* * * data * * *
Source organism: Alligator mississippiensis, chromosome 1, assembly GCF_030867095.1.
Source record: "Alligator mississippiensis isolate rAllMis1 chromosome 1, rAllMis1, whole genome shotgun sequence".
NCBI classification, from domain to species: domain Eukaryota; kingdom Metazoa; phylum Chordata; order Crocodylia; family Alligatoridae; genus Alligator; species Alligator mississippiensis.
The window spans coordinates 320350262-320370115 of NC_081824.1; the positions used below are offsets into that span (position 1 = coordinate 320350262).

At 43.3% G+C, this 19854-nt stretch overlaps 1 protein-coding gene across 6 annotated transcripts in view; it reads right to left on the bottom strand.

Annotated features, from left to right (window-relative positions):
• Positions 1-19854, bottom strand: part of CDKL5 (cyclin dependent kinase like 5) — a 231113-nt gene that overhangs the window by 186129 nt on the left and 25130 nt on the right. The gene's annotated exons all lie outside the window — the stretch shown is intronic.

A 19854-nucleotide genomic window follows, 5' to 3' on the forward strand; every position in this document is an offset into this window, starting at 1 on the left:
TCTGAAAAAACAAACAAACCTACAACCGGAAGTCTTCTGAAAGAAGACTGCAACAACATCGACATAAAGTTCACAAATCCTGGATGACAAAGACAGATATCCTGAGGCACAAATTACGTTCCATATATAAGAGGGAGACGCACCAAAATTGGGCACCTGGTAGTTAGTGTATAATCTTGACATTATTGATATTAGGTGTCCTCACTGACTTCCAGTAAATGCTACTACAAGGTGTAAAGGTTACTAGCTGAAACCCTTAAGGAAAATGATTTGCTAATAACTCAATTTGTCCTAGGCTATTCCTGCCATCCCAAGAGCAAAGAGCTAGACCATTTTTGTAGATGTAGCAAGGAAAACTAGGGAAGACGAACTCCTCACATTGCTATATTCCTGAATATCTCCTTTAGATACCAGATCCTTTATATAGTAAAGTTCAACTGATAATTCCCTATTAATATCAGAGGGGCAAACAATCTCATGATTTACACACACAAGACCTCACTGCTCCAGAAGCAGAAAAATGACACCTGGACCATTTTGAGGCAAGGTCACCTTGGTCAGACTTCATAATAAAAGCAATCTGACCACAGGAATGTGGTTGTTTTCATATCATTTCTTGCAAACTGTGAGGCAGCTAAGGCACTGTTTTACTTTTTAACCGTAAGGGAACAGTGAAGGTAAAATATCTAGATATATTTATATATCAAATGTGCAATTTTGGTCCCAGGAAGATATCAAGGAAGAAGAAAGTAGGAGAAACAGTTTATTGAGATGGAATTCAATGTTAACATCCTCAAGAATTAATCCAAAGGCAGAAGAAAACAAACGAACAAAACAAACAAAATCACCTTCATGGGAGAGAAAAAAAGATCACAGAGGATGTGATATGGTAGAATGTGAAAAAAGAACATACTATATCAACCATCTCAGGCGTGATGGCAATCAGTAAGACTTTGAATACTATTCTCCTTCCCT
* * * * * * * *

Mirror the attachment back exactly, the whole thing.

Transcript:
Source organism: Alligator mississippiensis, chromosome 1, assembly GCF_030867095.1.
Source record: "Alligator mississippiensis isolate rAllMis1 chromosome 1, rAllMis1, whole genome shotgun sequence".
NCBI classification, from domain to species: domain Eukaryota; kingdom Metazoa; phylum Chordata; order Crocodylia; family Alligatoridae; genus Alligator; species Alligator mississippiensis.
The window spans coordinates 320350262-320370115 of NC_081824.1; the positions used below are offsets into that span (position 1 = coordinate 320350262).

At 43.3% G+C, this 19854-nt stretch overlaps 1 protein-coding gene across 6 annotated transcripts in view; it reads right to left on the bottom strand.

Annotated features, from left to right (window-relative positions):
• Positions 1-19854, bottom strand: part of CDKL5 (cyclin dependent kinase like 5) — a 231113-nt gene that overhangs the window by 186129 nt on the left and 25130 nt on the right. The gene's annotated exons all lie outside the window — the stretch shown is intronic.

A 19854-nucleotide genomic window follows, 5' to 3' on the forward strand; every position in this document is an offset into this window, starting at 1 on the left:
TCTGAAAAAACAAACAAACCTACAACCGGAAGTCTTCTGAAAGAAGACTGCAACAACATCGACATAAAGTTCACAAATCCTGGATGACAAAGACAGATATCCTGAGGCACAAATTACGTTCCATATATAAGAGGGAGACGCACCAAAATTGGGCACCTGGTAGTTAGTGTATAATCTTGACATTATTGATATTAGGTGTCCTCACTGACTTCCAGTAAATGCTACTACAAGGTGTAAAGGTTACTAGCTGAAACCCTTAAGGAAAATGATTTGCTAATAACTCAATTTGTCCTAGGCTATTCCTGCCATCCCAAGAGCAAAGAGCTAGACCATTTTTGTAGATGTAGCAAGGAAAACTAGGGAAGACGAACTCCTCACATTGCTATATTCCTGAATATCTCCTTTAGATACCAGATCCTTTATATAGTAAAGTTCAACTGATAATTCCCTATTAATATCAGAGGGGCAAACAATCTCATGATTTACACACACAAGACCTCACTGCTCCAGAAGCAGAAAAATGACACCTGGACCATTTTGAGGCAAGGTCACCTTGGTCAGACTTCATAATAAAAGCAATCTGACCACAGGAATGTGGTTGTTTTCATATCATTTCTTGCAAACTGTGAGGCAGCTAAGGCACTGTTTTACTTTTTAACCGTAAGGGAACAGTGAAGGTAAAATATCTAGATATATTTATATATCAAATGTGCAATTTTGGTCCCAGGAAGATATCAAGGAAGAAGAAAGTAGGAGAAACAGTTTATTGAGATGGAATTCAATGTTAACATCCTCAAGAATTAATCCAAAGGCAGAAGAAAACAAACGAACAAAACAAACAAAATCACCTTCATGGGAGAGAAAAAAAGATCACAGAGGATGTGATATGGTAGAATGTGAAAAAAGAACATACTATATCAACCATCTCAGGCGTGATGGCAATCAGTAAGACTTTGAATACTATTCTCCTTCCCT